DeVonta Smith is the Eagles’ clear WR1.

He proved it with his dominant play throughout his rookie season, breaking the franchise rookie receiving yards record, and finishing with 916 yards. The 2020 Heisman Trophy award winner is an alpha-type wide receiver, who is capable of making all the difficult catches.

But what about the rest of the group?

In three consecutive years, the Eagles have spent premium draft picks at wide receiver. They selected JJ Arcega-Whiteside in the second round of the 2019 draft, Jalen Reagor in the first round of the 2020 draft, and Smith with their top pick this past April.

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Smith has been a smashing hit, but the other two selections mentioned haven’t panned out.

Arcega-Whiteside (No. 57 pick) and Reagor (No. 21) have disappointed tenfold when compared to the other wideouts selected in their respective draft classes. Seattle’s D.K. Metcalf (No. 64) and Minnesota’s Justin Jefferson (No. 22) are common comparisons, but the front office’s missteps drafting receivers in recent years goes beyond those two players.

In Reagor’s case, seemingly taking any other receiver on the board might’ve been the better decision (see: Jefferson, Brandon Aiyuk, Michael Pittman, Chase Claypool, and Tee Higgins, among others).

The 2021 Eagles were centered around a run-heavy offense, thanks to their stout offensive line and a dual-threat quarterback in Jalen Hurts. But too often, we’ve witnessed today’s modern NFL revolve around success in the passing game.

Exactly how do the Eagles plan to supplement Smith and Hurts in that department?

“I’m pleased with this group,” coach Nick Sirianni said earlier in the week. “You’re not going to have the same statistical output when you’re the type of offense that we were this year, but I am very pleased with this group. I know that this is a good group. Are we always going to look to add talent to the group and play-makers to the group? Of course.

“But I like where we sit right now as the wide receiver group, and I think we can continue to grow at that group because of the talent we have and the guys that we have in that room.”

Sirianni and general manager Howie Roseman made it clear they are standing by Hurts as their starting quarterback in 2022.

However, it is counterintuitive for Roseman to say the Eagles want to “do whatever they can to continue to help [Hurts] develop” and “surround him with really good players,” only for Roseman to keep the wide receiver corps as is heading into next season.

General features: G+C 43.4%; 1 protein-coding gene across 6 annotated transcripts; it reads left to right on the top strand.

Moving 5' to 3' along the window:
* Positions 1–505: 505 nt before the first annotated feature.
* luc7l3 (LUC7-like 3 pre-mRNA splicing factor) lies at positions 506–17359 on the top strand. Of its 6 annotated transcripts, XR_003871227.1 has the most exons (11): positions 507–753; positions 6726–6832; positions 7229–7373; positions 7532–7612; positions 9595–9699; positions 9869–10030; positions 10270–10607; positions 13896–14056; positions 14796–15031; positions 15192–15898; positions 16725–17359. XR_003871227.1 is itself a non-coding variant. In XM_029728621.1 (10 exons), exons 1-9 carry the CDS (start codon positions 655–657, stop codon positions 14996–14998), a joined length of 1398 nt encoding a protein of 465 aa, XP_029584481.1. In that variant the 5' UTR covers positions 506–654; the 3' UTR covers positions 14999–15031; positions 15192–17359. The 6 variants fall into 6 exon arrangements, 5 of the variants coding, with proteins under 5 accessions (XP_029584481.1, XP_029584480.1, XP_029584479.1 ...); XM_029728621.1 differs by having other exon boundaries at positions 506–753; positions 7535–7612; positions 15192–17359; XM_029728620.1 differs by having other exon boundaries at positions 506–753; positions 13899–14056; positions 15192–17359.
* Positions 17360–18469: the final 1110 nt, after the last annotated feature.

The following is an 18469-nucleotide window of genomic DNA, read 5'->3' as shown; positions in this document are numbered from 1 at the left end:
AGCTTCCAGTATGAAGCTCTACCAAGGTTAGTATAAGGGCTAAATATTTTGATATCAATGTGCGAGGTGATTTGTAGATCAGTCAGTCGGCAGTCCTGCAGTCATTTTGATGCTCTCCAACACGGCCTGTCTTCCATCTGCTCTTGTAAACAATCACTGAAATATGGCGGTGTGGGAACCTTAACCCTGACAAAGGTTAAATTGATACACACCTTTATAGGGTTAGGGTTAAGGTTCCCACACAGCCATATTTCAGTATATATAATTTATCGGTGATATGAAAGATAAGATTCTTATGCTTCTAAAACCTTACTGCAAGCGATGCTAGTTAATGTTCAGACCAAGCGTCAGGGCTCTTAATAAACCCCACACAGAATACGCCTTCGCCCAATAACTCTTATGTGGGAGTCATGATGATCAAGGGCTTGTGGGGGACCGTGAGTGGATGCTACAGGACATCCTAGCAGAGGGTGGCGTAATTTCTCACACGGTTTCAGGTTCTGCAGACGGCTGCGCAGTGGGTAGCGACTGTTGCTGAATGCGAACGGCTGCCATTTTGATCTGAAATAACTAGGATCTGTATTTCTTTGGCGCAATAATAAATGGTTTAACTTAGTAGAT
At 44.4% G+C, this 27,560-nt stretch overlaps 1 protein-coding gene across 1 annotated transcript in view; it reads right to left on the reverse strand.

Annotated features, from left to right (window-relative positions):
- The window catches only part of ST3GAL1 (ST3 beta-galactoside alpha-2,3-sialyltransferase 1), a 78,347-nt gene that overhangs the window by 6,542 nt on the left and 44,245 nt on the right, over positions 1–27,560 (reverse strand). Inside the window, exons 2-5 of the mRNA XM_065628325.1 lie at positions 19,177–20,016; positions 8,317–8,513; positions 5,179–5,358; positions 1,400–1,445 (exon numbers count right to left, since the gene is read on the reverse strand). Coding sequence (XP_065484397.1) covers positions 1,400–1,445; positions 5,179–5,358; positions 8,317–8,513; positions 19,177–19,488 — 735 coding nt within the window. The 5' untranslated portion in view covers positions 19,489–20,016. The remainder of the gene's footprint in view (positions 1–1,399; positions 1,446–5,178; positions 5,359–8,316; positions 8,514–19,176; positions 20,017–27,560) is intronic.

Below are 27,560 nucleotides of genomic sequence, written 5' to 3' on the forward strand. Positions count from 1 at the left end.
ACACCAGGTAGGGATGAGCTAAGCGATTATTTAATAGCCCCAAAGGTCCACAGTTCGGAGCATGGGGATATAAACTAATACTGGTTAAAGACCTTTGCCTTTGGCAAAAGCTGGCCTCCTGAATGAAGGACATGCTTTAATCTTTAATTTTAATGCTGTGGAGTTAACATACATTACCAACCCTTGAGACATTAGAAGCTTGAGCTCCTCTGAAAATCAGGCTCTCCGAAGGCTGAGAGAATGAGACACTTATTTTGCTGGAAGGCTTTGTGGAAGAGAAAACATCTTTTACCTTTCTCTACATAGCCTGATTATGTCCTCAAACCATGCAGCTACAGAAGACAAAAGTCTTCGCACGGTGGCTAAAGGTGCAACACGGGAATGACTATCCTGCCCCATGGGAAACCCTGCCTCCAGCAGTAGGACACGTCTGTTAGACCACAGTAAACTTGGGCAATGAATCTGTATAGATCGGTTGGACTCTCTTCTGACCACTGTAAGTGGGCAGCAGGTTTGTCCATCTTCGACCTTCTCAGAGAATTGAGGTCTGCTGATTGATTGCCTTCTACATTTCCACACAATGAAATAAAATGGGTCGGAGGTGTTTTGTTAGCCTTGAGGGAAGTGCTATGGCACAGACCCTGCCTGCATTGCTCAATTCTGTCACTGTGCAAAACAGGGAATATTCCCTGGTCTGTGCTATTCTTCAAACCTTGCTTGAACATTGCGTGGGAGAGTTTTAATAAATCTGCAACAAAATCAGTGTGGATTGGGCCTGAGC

It would be a disservice to the 23-year-old Hurts to keep Reagor as the team’s No. 3 wideout, as labeled by Sirianni. Meanwhile, Arcega-Whiteside has yet to develop as a pass catcher or route runner; he’s been handcuffed to blocking and special-teams roles.

The team has a pair of reliable offensive weapons in the passing game in Smith and tight end Dallas Goedert. Wideout Quez Watkins is a speed option, who hauled in a respectable 647 receiving yards, but can he develop into a viable WR2?

Improving the defensive personnel should be the team’s top priority, but finding a receiver to star alongside Smith should be next on the list. The Eagles are loaded with draft capital — 10 total picks, including three first-rounders in the top 19.

» READ MORE: The problem with the Eagles defense isn’t Jonathan Gannon’s scheme. It’s Howie Roseman's personnel

They also currently have roughly $12.2 million in cap space, according to OverTheCap. That figure can fluctuate throughout the offseason based on roster moves and potential cuts. If the Eagles opt for veteran help, Davante Adams, Chris Godwin, Allen Robinson, Mike Williams, and Michael Gallup headline a loaded free-agent wide receiver class.

During his season-exit interview with reporters, Roseman admitted his disappointment in Reagor, stating he will be expecting more out of the former first-round pick heading into his third season. But the general manager appeared to walk back his line of thought just moments later while he discussed the need to surround Hurts with premium talent.

“How they are in their second year is not how they are going to be in Year 4, 5, 6, and 7,” Roseman said. “And they are also products of the people around them.”

Will Reagor ever reach ‘Year 4, 5, 6, and 7’ with the Eagles? The lack of production — whether it be his pair of infamous touchdown drops versus the Giants or his one catch for 2 yards and pair of muffed punt returns in the NFC wild-card round — says otherwise.

Roseman concluded: “That’s on us to continue to build this team.”